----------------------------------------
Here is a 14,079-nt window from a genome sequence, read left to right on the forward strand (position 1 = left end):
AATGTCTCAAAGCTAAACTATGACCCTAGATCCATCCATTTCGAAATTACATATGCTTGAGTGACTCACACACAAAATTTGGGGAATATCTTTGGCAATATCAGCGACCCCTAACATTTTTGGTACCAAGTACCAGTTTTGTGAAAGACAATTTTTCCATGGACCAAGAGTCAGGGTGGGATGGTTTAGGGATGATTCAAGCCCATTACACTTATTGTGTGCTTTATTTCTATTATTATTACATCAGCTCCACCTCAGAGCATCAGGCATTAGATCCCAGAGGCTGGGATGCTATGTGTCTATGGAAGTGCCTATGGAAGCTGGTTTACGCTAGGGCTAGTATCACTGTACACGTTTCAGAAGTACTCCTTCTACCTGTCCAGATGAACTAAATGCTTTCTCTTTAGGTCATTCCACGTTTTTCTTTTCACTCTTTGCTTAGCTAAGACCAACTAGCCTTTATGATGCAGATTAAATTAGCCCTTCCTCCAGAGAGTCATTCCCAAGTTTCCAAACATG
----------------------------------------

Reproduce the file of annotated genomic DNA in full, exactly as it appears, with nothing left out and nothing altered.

Here is a 14,079-nt window from a genome sequence, read left to right on the forward strand (position 1 = left end):
AATGTCTCAAAGCTAAACTATGACCCTAGATCCATCCATTTCGAAATTACATATGCTTGAGTGACTCACACACAAAATTTGGGGAATATCTTTGGCAATATCAGCGACCCCTAACATTTTTGGTACCAAGTACCAGTTTTGTGAAAGACAATTTTTCCATGGACCAAGAGTCAGGGTGGGATGGTTTAGGGATGATTCAAGCCCATTACACTTATTGTGTGCTTTATTTCTATTATTATTACATCAGCTCCACCTCAGAGCATCAGGCATTAGATCCCAGAGGCTGGGATGCTATGTGTCTATGGAAGTGCCTATGGAAGCTGGTTTACGCTAGGGCTAGTATCACTGTACACGTTTCAGAAGTACTCCTTCTACCTGTCCAGATGAACTAAATGCTTTCTCTTTAGGTCATTCCACGTTTTTCTTTTCACTCTTTGCTTAGCTAAGACCAACTAGCCTTTATGATGCAGATTAAATTAGCCCTTCCTCCAGAGAGTCATTCCCAAGTTTCCAAACATG